In both differentiated and undifferentiated gonochorist teleosts, gonadal differentiation usually goes through a species-specific labile or window period, during which they are amenable to gonadal sex reversal regardless of genetic sex (Pandian & Kirankumar, 2003). The labile period typically occurs, however, during the time period between the undifferentiated gonad and terminal gonadal differentiation (Shen et al., 2013). Further, it is well founded that during the labile period, gonochorist teleost species retain gonadal bipotentiality and thereafter commit irreversibly to testicular or ovarian differentiation (Pandian & Kirankumar, 2003; Piferrer, 2001; Shen et al., 2013).
Labile period of gonadal differentiation in gonochorist teleosts
The labile period of gonadal differentiation in gonochorist teleost has been defined as the period of time covering one or more life stages, when the sexually undifferentiated or differentiating gonad is responsive and amenable to the desired high percentage of sex reversal on exposure to an optimal dose of sex-inducing substance (Mathieu-Denoncourt et al., 2015; Shen et al., 2013). Gonadal histological studies of a number of gonochorist teleost species have long established that depending on the inception and duration of gonadal differentiation, the labile period can be grouped into two broad life stages, which are the immediate post-hatching and the late juvenile stages (Piferrer, 2001; Yamazaki, 1976). The immediate post-hatching stage labile period, which is the case for most gonochorist teleost species, corresponds to 10–40 days following hatching (or just before hatching in some cases) (Pandian & Kirankumar, 2003), whereas the late juvenile stage labile period corresponds to 150–500 days, covering the beginning of gonadal sex differentiation and its duration into late juvenile (Pandian & Sheela, 1995). Further, this has been extensively described in gonochorist teleosts with different chemical treatments (Devlin and Nagahama, 2002).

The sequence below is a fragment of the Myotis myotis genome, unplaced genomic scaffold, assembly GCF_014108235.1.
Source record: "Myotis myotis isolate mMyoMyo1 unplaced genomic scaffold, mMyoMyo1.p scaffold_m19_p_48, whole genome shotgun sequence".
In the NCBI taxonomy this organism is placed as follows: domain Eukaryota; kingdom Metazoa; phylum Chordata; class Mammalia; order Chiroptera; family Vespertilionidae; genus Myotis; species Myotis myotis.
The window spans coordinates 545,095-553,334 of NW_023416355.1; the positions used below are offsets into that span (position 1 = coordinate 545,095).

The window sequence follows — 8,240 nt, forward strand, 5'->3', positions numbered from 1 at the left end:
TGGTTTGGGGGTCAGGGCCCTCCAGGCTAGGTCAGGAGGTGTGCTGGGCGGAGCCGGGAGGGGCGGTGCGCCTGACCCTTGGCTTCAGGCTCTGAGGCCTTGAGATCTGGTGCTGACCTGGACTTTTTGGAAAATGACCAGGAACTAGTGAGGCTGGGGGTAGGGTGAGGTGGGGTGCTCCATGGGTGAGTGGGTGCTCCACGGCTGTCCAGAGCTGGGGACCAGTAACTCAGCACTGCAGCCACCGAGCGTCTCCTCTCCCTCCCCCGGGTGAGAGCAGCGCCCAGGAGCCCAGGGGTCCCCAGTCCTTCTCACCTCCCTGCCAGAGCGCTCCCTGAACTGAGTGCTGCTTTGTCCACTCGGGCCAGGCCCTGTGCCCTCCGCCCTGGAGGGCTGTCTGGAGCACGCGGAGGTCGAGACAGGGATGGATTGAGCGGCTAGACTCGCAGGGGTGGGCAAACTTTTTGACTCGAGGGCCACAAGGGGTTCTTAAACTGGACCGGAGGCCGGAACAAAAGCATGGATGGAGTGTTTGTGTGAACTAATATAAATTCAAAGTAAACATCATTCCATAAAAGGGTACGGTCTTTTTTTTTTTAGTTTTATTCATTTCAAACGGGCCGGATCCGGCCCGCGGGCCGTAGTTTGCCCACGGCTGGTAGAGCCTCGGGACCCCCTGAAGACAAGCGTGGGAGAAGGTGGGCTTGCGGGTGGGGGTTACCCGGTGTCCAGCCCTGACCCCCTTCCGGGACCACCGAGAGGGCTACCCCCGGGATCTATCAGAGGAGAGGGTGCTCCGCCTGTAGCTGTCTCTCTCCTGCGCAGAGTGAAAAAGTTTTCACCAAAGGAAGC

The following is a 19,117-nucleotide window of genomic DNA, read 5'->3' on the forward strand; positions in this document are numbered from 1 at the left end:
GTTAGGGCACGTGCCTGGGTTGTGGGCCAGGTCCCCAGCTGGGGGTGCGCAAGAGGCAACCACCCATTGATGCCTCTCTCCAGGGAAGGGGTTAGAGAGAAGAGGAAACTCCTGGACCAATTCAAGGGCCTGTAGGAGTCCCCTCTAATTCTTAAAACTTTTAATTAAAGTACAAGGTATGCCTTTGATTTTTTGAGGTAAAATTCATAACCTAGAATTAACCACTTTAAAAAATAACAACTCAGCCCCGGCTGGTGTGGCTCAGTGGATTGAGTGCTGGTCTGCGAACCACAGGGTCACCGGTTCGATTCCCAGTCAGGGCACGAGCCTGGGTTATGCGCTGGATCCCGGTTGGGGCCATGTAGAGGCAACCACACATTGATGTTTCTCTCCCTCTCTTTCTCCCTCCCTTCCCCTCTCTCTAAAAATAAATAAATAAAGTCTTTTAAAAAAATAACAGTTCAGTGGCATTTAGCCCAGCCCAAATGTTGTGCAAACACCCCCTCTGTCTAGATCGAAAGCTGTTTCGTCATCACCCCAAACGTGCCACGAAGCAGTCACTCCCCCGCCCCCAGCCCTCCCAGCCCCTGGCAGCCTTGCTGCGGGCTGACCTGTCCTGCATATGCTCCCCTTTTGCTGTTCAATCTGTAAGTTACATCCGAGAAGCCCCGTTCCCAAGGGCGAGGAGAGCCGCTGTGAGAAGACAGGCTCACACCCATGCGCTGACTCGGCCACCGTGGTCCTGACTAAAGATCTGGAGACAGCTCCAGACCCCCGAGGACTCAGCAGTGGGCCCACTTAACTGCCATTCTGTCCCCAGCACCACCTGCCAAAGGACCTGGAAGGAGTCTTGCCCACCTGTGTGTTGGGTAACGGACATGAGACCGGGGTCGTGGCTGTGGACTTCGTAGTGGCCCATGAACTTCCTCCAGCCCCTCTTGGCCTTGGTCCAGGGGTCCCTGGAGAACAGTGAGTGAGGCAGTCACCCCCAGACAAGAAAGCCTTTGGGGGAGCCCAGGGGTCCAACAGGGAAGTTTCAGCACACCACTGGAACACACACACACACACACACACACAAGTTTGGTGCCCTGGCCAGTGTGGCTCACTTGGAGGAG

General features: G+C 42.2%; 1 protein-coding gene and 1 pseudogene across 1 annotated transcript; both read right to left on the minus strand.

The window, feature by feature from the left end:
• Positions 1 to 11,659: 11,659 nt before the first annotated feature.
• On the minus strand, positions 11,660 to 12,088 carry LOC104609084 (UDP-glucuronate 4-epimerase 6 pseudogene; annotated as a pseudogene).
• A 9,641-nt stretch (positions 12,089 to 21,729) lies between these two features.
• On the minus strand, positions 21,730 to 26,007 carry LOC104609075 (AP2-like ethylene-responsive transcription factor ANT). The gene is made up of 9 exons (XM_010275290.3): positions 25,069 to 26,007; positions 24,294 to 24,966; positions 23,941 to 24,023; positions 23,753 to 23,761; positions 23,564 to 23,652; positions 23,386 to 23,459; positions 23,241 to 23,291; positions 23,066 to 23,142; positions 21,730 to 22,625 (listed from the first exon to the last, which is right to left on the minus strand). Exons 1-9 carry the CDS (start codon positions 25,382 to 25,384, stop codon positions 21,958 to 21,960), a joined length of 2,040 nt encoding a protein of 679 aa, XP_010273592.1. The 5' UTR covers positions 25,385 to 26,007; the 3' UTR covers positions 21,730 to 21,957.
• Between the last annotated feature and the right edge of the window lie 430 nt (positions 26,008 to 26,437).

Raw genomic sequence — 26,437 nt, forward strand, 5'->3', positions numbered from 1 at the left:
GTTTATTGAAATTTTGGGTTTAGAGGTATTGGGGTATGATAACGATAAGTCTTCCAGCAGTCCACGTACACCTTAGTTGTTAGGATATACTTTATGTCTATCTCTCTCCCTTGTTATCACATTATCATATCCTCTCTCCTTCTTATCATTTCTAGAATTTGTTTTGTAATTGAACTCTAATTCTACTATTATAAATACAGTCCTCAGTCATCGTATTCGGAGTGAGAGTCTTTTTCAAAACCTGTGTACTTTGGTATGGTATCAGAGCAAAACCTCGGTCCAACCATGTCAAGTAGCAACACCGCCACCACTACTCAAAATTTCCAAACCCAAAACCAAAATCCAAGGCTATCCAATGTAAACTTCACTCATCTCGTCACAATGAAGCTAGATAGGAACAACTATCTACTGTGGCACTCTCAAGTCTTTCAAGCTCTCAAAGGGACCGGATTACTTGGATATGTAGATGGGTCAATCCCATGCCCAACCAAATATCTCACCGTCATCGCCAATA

A number of exogenous chemicals have been used for gonadal sex reversal in fish, chief among which are natural and synthetic sex steroids (reviewed by Devlin and Nagahama, 2002; Piferrer, 2001). Other chemicals such as neuropeptides (Kramer & Imbriano, 1997) and, more recently, aromatase inhibitors (Afonso et al., 2000; Piferrer et al., 1994) and other steroidogenic enzyme inhibitors such as trilostane, metopirone, and glycyrrhetinic acid (Shi et al., 2017) have also been reported. Further, these sex-inducing chemicals have been shown to result in varying degrees of gonadal sex reversal in gonochorist teleost fishes (Pandian & Kirankumar, 2003), and it is not known whether there is also variation in the molecular mechanism regulating the maintenance of sexual phenotype in adults of these species.
Maintenance of sexual phenotype in adult gonochorist teleost
It is generally thought that sexual development, including maintenance of sexual phenotype, downstream of sex determination is conserved among phyla unlike sex determination (Kobayashi & Nagahama, 2009). However, mounting evidence shows that such downstream sexual developmental program may not be conserved in gonochorist teleosts (Böhne et al., 2013). In female mammals, or at least in mice, genetic analyses show that forkhead box L2 gene (foxl2) and estrogen are required for the maintenance of femaleness throughout adult life (Uhlenhaut et al., 2009) and are considered the most conserved ovary-maintenance factors in vertebrates (Heule, Salzburger, & Böhne, 2014). The role of foxl2 appears to be estrogen-mediated, through its transcriptional activation of Cyp19a1a (ovarian aromatase), an enzyme responsible for the biosynthesis of estrogen (Wang et al., 2007).